Legal representation for sexually abused athletes
Breaking News: California court: Sports organizations must protect athletes
You are not alone if you, as an athlete, have been the target of sexual abuse or sexual assault. According to USA Swimming training documents, some experts suggest that as many as 20% of children in competitive sports are at risk of abuse or exploitation. But that percentage may be too low. A large-scale study with over 6,000 undergraduates aged 18–22 years revealed that 29% of the respondents experienced sexual abuse when they were child athletes.
Why sexual abuse or assault happens in sport
Sport is the ideal environment for sexual abuse since it is viewed as a “sacred” part of our culture. Consequently, behavior that is usually unacceptable is now acceptable, such as coaches being able to touch children as part of their work while enjoying the parents’ trust. Combine the touching with the ample time shared by the coach and the young athlete along with the authority that the coach has over the athlete, and you can see why children in sport are especially vulnerable to sexual abuse.
Holding sports organizations accountable for sexual abuse and sexual assault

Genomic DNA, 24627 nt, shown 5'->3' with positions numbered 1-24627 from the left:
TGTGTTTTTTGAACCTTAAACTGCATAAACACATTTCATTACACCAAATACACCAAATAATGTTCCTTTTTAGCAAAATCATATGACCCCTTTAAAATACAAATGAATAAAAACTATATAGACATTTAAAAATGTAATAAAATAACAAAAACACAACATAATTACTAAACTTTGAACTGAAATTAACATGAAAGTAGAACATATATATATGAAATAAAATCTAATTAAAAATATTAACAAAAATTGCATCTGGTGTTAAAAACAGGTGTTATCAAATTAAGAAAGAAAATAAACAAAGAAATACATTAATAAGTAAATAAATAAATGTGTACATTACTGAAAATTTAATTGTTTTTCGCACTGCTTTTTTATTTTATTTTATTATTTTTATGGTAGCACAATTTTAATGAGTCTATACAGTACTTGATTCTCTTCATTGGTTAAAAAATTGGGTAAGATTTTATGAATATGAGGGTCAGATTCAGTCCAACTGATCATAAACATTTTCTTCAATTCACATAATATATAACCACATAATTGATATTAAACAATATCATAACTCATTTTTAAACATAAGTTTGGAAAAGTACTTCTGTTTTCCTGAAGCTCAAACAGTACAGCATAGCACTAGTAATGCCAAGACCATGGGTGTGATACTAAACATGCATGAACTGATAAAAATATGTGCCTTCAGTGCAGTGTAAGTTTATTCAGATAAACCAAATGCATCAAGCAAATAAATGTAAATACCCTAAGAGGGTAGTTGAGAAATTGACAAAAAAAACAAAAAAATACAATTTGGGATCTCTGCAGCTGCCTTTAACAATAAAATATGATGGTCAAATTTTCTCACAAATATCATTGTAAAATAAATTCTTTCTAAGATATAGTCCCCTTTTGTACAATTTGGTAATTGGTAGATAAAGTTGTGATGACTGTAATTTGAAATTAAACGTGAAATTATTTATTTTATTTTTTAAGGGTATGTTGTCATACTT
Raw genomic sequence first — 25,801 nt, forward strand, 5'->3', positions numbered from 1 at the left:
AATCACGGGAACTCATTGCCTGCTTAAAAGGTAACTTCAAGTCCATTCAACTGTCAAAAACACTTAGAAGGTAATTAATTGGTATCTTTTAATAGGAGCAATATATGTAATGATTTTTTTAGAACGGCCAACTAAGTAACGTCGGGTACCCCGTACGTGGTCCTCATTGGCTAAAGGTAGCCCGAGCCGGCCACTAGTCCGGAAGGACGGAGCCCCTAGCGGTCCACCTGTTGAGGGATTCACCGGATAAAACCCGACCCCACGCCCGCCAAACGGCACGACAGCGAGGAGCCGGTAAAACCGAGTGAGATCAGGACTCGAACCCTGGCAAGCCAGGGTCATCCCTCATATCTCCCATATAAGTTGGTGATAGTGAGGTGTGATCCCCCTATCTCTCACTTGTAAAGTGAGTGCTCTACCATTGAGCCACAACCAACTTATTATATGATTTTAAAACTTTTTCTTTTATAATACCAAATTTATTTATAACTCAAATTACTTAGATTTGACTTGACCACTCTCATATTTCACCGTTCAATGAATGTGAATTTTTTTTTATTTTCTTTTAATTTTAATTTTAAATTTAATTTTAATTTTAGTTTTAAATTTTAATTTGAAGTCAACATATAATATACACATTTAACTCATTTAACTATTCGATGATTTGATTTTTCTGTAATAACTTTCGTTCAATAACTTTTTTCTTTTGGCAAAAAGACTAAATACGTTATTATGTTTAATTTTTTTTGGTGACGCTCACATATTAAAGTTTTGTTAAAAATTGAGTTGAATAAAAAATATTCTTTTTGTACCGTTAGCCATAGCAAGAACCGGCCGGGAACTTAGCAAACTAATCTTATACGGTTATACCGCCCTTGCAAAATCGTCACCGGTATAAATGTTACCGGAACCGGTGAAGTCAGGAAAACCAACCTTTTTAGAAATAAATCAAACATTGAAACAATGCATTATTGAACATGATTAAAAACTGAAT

Research indicates that sexual assault and sexual abuse are major problems in sport that need to be tackled through prevention and athlete education. Yet, few organizations even make an effort to prevent sexual abuse. For example, USA Swimming and the USOC have been pressured for years to make prevention a priority. They continue to refuse to make changes to protect athletes.
No sport is immune to sexual abuse or to sexual assault as recent sexual crimes by doctors and coaches have occurred in youth sports such as:
- Figure Skating
- Track & Field
Attorneys Robert Allard and Stephen Estey use the law to hold sports organizations, coaches, doctors, and athletes accountable for athletes’ sexual abuse or sexual assault.
Through years of representing sexual abuse victims, Allard and Estey recognize that childhood sexual abuse results in lifelong harm and is a significant risk factor for depression, phobias, obsessive-compulsive disorder, panic disorder, post-traumatic stress disorder, sexual disorders, and suicidal ideation
Learn more about your legal rights. Contact one of our athlete abuse attorneys.
Contact us at 800-474-5201 or by email at [email protected] if you have been sexually abused or sexually assaulted. The phone call or the email is 100% confidential.